How to Troubleshoot a Hunter Douglas Wireless Fan
Installing a wireless fan and remote control system is an excellent addition to any room in your home and an easy way to maximize the convenience of circulating the air in that room. By using a wireless remote control to adjust the speed, direction and light of the fan, you won't have to get up and pull a chain on the fan when you want to change a setting. More good news is that wireless ceiling fan systems are simple enough that you can troubleshoot nearly any technical issue you encounter when using it.
Install new batteries in the remote control if the fan is not responding to the remote's commands. This is far and away the most common cause of a remote's no longer controlling a ceiling fan. Remove the batteries now in the remote and install a new set per the manufacturer's directions. Once the new batteries are installed, try the remote again to see if it is now able to control the fan.
Check dip switch settings on the remote and on the fan if installing new batteries did not resolve the issue. Unlike a universal remote for a TV, ceiling fan remotes use tiny dip switches that can be placed in either an up or down position in order to communicate with the fan. Consult the manufacturer's directions on both the remote set and the fan itself and reposition any dip switches as necessary. Once you verify that all the switches are in the proper position, check the fan's controls again.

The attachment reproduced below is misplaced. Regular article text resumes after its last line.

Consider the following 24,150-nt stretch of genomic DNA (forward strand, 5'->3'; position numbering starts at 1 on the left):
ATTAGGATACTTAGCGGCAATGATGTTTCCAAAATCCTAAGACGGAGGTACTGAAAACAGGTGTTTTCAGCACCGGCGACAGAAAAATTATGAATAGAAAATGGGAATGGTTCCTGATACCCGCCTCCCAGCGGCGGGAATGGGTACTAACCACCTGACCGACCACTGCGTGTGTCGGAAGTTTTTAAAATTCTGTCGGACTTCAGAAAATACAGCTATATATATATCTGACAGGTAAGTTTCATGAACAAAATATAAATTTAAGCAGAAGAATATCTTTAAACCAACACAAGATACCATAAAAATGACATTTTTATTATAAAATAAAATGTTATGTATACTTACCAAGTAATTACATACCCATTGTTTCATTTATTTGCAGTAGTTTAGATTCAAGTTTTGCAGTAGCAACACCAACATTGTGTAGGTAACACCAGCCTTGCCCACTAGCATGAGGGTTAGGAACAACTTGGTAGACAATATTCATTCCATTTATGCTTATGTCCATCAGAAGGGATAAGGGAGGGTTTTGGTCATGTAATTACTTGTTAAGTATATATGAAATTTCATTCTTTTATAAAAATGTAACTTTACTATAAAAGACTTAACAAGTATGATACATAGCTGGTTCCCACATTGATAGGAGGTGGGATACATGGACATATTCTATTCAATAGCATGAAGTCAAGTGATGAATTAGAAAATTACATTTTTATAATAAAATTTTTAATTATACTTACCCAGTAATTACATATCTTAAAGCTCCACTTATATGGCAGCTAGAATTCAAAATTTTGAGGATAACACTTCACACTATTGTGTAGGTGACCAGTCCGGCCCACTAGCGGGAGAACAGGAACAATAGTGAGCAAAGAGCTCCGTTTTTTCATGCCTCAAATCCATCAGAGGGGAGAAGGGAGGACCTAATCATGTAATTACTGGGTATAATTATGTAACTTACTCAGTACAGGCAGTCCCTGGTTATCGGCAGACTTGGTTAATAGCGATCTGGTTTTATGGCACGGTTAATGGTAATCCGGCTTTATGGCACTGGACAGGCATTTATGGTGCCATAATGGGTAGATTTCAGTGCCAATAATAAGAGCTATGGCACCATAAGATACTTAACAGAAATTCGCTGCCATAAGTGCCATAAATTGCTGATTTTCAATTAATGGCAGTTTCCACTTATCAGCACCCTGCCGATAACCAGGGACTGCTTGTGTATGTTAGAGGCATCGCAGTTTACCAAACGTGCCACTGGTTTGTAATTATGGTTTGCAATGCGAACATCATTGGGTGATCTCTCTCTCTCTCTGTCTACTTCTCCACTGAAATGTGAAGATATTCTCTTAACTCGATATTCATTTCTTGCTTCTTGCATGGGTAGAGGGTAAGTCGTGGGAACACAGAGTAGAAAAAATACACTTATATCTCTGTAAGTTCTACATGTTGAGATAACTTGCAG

Test the controls on the fan itself. Having ruled out dead batteries or misplaced dip switches as possible causes of the problem, it is time to check and see if the fan itself is causing the problem. Use the chains and/or switches on the fan itself to adjust the fan's speed and direction as well as to turn the light on and off. If there is no response from the fan's controls, the fan itself is the most likely cause of the problem and you will need to examine the electrical connections to the fan or possibly have the fan serviced. If the fan's controls do respond, the remote is malfunctioning and will need to be replaced.
Eoghan McCloskey is a technical support representative and part-time musician who holds Bachelor of Arts degrees in English and political science from Texas State University. While at Texas State, McCloskey worked as a writing tutor at the Texas State Writing Center, proofreading and editing everything from freshman book reports to graduate theses.
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